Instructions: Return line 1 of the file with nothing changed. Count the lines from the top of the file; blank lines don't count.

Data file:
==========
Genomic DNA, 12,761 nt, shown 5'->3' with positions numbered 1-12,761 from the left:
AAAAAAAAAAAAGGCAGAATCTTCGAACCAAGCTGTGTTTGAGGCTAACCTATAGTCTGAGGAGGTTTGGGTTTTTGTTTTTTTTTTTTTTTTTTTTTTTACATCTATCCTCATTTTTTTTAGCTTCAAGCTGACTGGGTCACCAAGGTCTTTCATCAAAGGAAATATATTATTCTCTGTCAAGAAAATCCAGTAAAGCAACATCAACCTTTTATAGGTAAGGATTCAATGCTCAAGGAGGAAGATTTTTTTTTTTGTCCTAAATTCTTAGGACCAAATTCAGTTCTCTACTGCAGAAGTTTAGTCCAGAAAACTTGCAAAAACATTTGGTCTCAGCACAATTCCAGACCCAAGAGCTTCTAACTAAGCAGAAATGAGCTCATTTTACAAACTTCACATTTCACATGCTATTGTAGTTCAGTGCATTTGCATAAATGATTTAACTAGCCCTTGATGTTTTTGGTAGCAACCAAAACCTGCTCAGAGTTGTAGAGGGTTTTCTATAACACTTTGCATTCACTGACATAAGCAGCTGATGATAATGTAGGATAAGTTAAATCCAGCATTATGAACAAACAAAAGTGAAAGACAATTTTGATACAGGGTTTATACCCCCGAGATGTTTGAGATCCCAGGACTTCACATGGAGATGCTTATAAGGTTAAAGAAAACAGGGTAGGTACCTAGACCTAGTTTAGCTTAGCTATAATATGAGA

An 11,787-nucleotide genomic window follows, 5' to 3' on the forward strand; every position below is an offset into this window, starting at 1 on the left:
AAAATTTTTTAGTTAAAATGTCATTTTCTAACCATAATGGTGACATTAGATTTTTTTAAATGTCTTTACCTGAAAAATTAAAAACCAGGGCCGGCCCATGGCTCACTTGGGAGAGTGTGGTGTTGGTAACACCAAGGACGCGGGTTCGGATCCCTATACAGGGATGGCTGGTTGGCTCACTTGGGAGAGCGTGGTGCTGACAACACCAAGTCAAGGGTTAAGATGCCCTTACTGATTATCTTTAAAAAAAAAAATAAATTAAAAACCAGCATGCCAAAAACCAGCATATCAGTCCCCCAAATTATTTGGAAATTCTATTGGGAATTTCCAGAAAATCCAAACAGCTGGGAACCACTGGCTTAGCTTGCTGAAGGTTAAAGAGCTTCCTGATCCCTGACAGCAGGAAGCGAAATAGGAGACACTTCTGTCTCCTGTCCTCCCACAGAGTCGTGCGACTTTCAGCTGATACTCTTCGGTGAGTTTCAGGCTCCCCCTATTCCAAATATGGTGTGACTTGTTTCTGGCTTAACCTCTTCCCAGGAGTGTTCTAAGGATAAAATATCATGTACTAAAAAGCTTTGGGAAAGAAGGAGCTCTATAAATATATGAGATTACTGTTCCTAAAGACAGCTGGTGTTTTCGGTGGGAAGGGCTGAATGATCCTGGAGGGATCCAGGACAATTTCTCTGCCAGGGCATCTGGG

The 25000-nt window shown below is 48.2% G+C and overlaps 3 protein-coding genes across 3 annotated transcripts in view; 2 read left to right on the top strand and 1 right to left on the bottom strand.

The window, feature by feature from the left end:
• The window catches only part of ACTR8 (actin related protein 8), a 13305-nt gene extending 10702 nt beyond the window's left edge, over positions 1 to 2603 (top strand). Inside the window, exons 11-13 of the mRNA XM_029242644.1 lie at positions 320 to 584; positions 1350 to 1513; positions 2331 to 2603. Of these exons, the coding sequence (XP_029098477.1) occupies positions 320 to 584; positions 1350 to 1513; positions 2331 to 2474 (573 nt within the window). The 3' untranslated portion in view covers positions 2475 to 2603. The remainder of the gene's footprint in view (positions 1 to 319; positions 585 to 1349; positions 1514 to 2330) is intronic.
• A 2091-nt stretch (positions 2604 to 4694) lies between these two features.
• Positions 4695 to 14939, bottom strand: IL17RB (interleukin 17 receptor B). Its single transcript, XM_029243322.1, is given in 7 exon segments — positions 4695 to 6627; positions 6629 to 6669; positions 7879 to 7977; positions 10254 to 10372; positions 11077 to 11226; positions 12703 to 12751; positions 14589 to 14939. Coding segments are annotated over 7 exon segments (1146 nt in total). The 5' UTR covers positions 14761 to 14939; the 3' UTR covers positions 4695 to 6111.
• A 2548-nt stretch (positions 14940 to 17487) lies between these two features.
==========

Genomic DNA, 12,761 nt, shown 5'->3' with positions numbered 1-12,761 from the left: